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Now, Discover Your Strengths

How To Develop Your Talents and Those of the People You Manage

By Marcus Buckingham
  • Read in 10 minutes
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  • Contains 6 key ideas
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Now, Discover Your Strengths by Marcus Buckingham

Now, Discover Your Strengths (2004) provides insight into what strengths are, where they come from and why we should focus on them. These blinks outline tips and techniques for detecting natural talents and using them to put yourself or your employees on the path to excellence.

Key idea 1 of 6

A focus on correcting weaknesses has left our strengths ignored.

In schools and in workplaces, we’re constantly encouraged to seek out and correct our weaknesses in order to improve our productivity. But why? After all, it’s uncovering and using your strengths that will really send you on your way to success.

How do you know a strength when you see one? There are many different answers to this question, but we can stick with the simplest: a strength is an activity that you can perform repeatedly to perfection. In other words, any activity that you can do well time and time again, while also enjoying yourself, is a strength.

It’s no surprise that organizations where employees are able to use their strengths every day are successful and sustainable. The Gallup Organization asked 198,000 employees across different businesses whether they’re able to do what they do best at work each day.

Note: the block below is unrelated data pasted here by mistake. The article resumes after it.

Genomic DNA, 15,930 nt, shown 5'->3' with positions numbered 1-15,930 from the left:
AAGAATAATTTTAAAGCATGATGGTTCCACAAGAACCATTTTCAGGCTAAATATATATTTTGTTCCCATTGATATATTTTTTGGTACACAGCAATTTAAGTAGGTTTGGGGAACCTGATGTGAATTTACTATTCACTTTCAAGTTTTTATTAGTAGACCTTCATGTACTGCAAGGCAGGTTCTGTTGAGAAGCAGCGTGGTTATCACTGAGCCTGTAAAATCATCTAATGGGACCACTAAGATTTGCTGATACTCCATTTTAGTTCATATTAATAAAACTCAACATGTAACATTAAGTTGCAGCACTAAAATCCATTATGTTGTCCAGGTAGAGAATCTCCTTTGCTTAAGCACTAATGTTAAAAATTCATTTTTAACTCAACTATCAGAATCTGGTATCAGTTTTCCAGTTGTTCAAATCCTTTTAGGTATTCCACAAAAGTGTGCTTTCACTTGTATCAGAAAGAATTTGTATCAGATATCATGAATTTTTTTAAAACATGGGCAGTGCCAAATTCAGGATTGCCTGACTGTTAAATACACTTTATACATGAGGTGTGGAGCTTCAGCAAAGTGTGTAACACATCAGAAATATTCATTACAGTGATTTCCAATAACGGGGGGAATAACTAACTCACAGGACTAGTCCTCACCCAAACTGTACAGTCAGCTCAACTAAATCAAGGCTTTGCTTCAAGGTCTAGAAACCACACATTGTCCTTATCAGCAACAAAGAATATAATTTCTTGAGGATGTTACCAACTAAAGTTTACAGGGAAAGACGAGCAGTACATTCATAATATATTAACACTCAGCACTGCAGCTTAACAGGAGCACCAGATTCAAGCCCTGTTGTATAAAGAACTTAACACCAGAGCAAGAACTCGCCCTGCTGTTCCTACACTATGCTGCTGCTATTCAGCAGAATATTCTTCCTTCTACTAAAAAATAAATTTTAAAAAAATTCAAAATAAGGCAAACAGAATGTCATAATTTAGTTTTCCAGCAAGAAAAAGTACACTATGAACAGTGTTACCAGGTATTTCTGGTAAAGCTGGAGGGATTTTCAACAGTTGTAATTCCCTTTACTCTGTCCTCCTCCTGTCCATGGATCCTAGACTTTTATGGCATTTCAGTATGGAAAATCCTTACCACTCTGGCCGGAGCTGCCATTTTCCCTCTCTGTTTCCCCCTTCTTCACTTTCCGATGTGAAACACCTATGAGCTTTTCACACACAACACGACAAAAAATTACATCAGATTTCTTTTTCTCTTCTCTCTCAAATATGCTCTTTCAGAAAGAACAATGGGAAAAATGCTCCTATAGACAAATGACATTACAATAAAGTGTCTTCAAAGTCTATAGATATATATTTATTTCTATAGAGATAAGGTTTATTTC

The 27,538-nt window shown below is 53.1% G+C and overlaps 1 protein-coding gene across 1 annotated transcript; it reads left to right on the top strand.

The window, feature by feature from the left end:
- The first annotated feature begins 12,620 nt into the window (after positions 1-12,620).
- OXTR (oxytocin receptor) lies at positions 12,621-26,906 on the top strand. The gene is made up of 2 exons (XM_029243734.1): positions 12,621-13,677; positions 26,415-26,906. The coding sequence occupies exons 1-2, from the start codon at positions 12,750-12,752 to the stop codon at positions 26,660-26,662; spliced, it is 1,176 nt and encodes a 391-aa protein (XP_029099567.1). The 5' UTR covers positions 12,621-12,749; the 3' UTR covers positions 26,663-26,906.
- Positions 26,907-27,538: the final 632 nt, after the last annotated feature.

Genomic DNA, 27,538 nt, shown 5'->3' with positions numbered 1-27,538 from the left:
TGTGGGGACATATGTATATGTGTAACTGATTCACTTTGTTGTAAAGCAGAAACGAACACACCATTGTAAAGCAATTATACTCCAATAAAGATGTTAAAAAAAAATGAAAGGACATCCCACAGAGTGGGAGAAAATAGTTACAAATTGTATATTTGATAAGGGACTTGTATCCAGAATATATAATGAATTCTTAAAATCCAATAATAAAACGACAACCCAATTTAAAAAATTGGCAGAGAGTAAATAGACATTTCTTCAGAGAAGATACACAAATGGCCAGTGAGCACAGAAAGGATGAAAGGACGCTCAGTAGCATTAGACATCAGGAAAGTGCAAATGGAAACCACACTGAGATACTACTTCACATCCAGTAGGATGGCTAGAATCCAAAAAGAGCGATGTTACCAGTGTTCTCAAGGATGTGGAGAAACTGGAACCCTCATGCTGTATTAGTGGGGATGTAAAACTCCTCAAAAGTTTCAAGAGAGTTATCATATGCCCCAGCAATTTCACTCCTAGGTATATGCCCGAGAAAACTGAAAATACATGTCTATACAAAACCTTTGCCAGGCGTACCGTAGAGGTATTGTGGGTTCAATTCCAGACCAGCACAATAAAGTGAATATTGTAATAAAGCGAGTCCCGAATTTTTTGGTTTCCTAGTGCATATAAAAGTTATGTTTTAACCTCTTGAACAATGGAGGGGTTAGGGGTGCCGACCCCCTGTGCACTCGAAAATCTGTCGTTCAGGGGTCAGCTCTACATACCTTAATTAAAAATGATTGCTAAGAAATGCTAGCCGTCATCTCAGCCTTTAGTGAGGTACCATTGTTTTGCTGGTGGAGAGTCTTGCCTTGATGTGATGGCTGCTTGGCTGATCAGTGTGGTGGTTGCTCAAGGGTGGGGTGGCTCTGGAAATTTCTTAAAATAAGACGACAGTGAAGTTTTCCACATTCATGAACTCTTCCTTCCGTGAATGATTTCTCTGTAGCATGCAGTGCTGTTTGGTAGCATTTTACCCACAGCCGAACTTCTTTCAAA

The 20 percent of employees that strongly agreed with the question were 50 percent more likely to work in organizations with lower employee turnover, 38 percent more likely to work in more productive businesses and 44 percent more likely to work for companies with higher customer satisfaction.

Despite this, many organizations still waste time, money and resources by concentrating on fixing employee weaknesses. Think about it: employees get sent off to special training programs not to expand on their strengths, but to correct weaknesses. By focusing on damage control rather than development, the true potential of employees is neglected.

Of course, damage control is sometimes necessary; a clever but inarticulate employee would benefit greatly from a communication class. Still, damage control should not be the focal point of employee management. If you want your employees to develop and grow, and your company to grow with them, you need a different approach.

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